Nahanni Arntzen was born inside a teepee on the shore of the Kingcome River in remote British Columbia. Her parents were tree-planters, hired by logging companies to repopulate the large swaths of land left naked by clear cutting forestry operations. On and off for the first eight years of her life, Arntzen lived wherever the Nahanni Reforestation camp went—a free childhood spent pestering the camp cooks and playing with the camp dogs. From 1977 to 1987 her father, Daniel James, ran the operation, which he named for her. During this time, James and his operation of 25 to 30 men and women planted up to 12 million trees. And thankfully, James was there with a camera, capturing the ins and outs of daily life as a tree planting hippy in Interior B.C. Now after some 30 odd years laying unseen, James' archive of over 500 original images will again see daylight, though instead of a slideshow, they will—with the help of Kickstarter—take the form of a book.
Using Kodachrome slide film, James would shoot throughout the tree-planting season, which routinely culminated in a party and slideshow for the crew. Though Arntzen remembers her father often having a camera at the ready, she admits she was surprised at the quality and quantity of the photos taken by a man who would hardly consider himself a photographer. "I had no idea they were going to be as good as they are, honestly," says Arntzen. "Just going through them we could tell that the photos were really remarkable; there isn't another archive like what he's got." And this may very well be true—albeit an unfortunate truth, historically speaking. As Artntzen has found in her research, though many tree-planters documented their work, most images from this era haven't survived—and certainly not in cohesive numbers of this size. Most have been lost to poor storage conditions or house moves, as tends to happen to things of this nature. Now consider the fact that shooting slide film as a practice is essentially extinct, and that Kodachrome itself was discontinued by Kodak in 2009, and the images' value begins to transcend simple aesthetics.
Though the images do ooze nostalgia, it's the historical context and raw, realness of the images that give them a sense of anthropologic importance as well. The era documented by James was a time of environmental awakening for the Western world, and the first time the experimental solution of tree-planting was widely used—or really any solution was offered for that matter. Logging had always been a major part of the economy in the Northwestern US and British Columbia, though not until the early 1970s did individuals involved realize the severity and lack of regeneration left in their wake. Initially wives of local loggers were hired to plant seedlings, but when the two efforts drew incongruent, forestry companies began contracting able bodied young men and women to take on the job. As no surprise, mostly hippies headed the call, for both the naturalistic experience and the high pay—which was so high, in fact, most worked only five or six months out of the year, and relaxed on their earnings for the rest.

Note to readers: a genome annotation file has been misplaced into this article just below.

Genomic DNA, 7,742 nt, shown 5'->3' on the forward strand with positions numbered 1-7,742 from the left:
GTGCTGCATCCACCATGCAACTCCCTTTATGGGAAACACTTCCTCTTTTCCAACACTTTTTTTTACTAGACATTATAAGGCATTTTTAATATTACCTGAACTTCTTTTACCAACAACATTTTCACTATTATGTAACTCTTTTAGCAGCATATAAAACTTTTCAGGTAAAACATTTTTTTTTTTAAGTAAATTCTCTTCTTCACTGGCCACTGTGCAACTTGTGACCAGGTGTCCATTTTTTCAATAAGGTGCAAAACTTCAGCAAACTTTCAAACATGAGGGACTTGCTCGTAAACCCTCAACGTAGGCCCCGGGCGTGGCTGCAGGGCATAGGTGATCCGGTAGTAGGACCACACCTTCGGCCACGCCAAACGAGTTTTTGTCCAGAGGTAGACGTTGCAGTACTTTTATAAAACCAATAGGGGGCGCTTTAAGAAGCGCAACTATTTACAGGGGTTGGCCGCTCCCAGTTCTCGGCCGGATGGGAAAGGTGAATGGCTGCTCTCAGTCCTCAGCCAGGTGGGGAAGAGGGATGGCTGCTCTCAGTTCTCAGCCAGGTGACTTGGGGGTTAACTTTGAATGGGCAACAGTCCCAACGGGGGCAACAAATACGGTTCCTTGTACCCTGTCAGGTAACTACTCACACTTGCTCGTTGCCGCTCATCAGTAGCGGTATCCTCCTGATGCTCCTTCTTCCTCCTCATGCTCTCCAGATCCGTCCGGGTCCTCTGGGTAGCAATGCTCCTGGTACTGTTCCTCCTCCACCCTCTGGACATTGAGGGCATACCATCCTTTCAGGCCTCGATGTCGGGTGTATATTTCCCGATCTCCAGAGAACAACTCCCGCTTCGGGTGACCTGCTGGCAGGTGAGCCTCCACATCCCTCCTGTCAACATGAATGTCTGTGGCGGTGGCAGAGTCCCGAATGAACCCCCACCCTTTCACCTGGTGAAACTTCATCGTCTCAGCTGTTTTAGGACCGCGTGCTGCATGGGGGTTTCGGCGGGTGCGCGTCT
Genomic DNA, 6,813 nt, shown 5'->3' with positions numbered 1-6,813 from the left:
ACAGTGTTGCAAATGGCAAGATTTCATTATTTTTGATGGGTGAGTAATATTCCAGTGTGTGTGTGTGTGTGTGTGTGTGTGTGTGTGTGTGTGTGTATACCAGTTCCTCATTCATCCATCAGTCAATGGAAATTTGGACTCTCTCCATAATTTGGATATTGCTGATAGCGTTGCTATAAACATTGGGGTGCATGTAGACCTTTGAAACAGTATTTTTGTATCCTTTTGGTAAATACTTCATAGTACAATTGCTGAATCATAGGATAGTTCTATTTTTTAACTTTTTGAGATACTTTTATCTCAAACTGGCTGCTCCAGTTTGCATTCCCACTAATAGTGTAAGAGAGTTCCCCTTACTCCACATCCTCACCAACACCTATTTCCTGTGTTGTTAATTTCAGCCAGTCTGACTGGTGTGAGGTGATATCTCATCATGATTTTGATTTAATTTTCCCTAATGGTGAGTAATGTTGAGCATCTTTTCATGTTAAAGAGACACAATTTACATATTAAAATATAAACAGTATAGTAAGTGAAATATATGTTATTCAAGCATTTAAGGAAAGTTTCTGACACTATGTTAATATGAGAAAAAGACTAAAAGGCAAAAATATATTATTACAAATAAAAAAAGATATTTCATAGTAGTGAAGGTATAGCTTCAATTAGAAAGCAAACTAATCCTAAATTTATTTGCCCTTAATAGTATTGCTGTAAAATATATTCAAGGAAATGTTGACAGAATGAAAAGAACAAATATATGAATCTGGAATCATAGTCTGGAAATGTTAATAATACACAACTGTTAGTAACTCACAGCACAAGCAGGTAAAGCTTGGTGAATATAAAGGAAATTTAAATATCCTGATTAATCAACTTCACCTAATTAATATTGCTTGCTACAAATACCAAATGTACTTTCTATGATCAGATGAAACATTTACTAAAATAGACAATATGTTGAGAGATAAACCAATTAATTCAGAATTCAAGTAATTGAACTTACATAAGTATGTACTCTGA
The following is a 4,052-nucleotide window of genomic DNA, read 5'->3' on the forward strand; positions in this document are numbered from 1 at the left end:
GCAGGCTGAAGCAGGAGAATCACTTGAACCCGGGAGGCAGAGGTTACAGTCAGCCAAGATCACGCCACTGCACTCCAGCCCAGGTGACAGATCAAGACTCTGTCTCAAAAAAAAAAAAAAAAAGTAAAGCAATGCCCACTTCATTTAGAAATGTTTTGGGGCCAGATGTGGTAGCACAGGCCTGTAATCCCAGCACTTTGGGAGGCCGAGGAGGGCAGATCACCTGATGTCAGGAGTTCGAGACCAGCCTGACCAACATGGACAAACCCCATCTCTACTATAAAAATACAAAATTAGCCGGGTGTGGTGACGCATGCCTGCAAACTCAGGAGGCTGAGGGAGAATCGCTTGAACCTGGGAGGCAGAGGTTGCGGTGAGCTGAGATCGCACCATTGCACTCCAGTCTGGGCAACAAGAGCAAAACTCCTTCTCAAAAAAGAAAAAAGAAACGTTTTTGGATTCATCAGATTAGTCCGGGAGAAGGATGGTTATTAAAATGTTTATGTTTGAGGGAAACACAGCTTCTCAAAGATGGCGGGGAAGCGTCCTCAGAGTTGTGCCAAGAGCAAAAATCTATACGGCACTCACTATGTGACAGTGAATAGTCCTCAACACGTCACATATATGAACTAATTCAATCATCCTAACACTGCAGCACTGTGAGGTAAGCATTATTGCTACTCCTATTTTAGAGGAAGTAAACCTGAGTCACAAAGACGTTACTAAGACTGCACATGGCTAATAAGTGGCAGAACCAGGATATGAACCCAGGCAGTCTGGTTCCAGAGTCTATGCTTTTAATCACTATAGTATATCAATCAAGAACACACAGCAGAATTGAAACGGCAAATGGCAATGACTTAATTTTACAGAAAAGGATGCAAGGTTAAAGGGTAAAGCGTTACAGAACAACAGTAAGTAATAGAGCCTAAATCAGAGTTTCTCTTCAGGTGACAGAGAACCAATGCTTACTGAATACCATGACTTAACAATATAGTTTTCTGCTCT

The images are almost surreal—caught in a heady decade seemingly somewhere between "Easy Rider"and "Into the Wild"—though genuine, depicting many aspects of a largely unknown and unrecognized life. The work these men and women did was remarkable, and hugely important for the health and sustainability of local ecosystem. Yet the individuals captured hold no sense of self-importance and were not shot to garner praise. James shot his friends and his family—at one point his mother acted as camp cook while up to three sisters all planted under his guise. From February to early June—year after year—they all worked and lived, ate and slept together.
"There's definitely a push aesthetically, and the ideology of getting outside is very popular right now," acknowledges Arntzen of the current zeitgeist. Though the book's funding effort may very well profit from this cultural movement, it certainly was not a driving force in the decision to bring it to life. "I'm sure there are boxes and boxes of people's family history sitting all over the place that would be interesting to bring back. That's why I want to do [the book]—to inspire more people to do the same," says Arntzen. "Plus I want to do something for my dad. He worked super-hard for 10 years literally just planting trees into the ground, and that was a huge part of his life. What he did is really noteworthy and I want to share that with other people in recognition of his work."
Visit the Nahanni Reforestation Kickstarter page to help publish the book, where a pledge of $45 secures you a first edition copy. And for more immediate gratification, follow @nahannireforestation on Instagram for an ongoing sneak peek at some of the imagination-capturing images.
Images by Dan James courtesy of Nahanni Arntzen
Off Piste encourages exploration. With each feature we'll introduce the people, products and places that make life outside the city possible and life in the city more down to earth.